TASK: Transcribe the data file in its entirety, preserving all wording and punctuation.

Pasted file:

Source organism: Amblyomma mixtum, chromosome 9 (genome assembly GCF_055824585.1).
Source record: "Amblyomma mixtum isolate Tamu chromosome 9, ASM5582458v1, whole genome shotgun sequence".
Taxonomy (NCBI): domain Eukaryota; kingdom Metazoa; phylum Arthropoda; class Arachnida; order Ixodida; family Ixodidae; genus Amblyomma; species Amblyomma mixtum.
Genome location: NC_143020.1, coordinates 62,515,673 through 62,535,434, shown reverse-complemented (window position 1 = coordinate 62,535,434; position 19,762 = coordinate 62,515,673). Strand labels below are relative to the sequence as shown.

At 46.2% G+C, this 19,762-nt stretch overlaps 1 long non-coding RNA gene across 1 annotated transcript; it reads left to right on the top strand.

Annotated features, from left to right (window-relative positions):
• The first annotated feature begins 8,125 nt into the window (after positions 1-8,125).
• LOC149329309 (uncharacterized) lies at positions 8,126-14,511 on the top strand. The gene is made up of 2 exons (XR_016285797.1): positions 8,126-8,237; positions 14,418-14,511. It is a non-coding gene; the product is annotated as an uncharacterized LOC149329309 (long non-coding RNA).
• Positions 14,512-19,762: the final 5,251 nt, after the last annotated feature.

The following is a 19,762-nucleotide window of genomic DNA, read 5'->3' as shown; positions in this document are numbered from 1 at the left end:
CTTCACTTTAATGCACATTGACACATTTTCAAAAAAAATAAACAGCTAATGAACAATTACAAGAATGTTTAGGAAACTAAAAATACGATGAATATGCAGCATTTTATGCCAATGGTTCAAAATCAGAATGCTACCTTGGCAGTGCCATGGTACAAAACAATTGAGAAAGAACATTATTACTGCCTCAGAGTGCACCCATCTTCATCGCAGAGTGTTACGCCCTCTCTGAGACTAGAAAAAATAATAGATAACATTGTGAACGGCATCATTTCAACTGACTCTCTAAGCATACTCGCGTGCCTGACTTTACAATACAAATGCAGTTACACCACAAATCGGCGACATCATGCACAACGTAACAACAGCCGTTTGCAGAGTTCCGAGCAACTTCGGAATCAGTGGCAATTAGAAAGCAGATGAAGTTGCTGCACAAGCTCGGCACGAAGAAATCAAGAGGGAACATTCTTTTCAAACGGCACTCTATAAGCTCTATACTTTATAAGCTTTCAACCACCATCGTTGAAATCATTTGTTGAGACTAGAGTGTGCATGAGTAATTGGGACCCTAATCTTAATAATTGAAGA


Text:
Source organism: Amblyomma mixtum, chromosome 9 (genome assembly GCF_055824585.1).
Source record: "Amblyomma mixtum isolate Tamu chromosome 9, ASM5582458v1, whole genome shotgun sequence".
Taxonomy (NCBI): domain Eukaryota; kingdom Metazoa; phylum Arthropoda; class Arachnida; order Ixodida; family Ixodidae; genus Amblyomma; species Amblyomma mixtum.
Genome location: NC_143020.1, coordinates 62,515,673 through 62,535,434, shown reverse-complemented (window position 1 = coordinate 62,535,434; position 19,762 = coordinate 62,515,673). Strand labels below are relative to the sequence as shown.

At 46.2% G+C, this 19,762-nt stretch overlaps 1 long non-coding RNA gene across 1 annotated transcript; it reads left to right on the top strand.

Annotated features, from left to right (window-relative positions):
• The first annotated feature begins 8,125 nt into the window (after positions 1-8,125).
• LOC149329309 (uncharacterized) lies at positions 8,126-14,511 on the top strand. The gene is made up of 2 exons (XR_016285797.1): positions 8,126-8,237; positions 14,418-14,511. It is a non-coding gene; the product is annotated as an uncharacterized LOC149329309 (long non-coding RNA).
• Positions 14,512-19,762: the final 5,251 nt, after the last annotated feature.

The following is a 19,762-nucleotide window of genomic DNA, read 5'->3' as shown; positions in this document are numbered from 1 at the left end:
CTTCACTTTAATGCACATTGACACATTTTCAAAAAAAATAAACAGCTAATGAACAATTACAAGAATGTTTAGGAAACTAAAAATACGATGAATATGCAGCATTTTATGCCAATGGTTCAAAATCAGAATGCTACCTTGGCAGTGCCATGGTACAAAACAATTGAGAAAGAACATTATTACTGCCTCAGAGTGCACCCATCTTCATCGCAGAGTGTTACGCCCTCTCTGAGACTAGAAAAAATAATAGATAACATTGTGAACGGCATCATTTCAACTGACTCTCTAAGCATACTCGCGTGCCTGACTTTACAATACAAATGCAGTTACACCACAAATCGGCGACATCATGCACAACGTAACAACAGCCGTTTGCAGAGTTCCGAGCAACTTCGGAATCAGTGGCAATTAGAAAGCAGATGAAGTTGCTGCACAAGCTCGGCACGAAGAAATCAAGAGGGAACATTCTTTTCAAACGGCACTCTATAAGCTCTATACTTTATAAGCTTTCAACCACCATCGTTGAAATCATTTGTTGAGACTAGAGTGTGCATGAGTAATTGGGACCCTAATCTTAATAATTGAAGA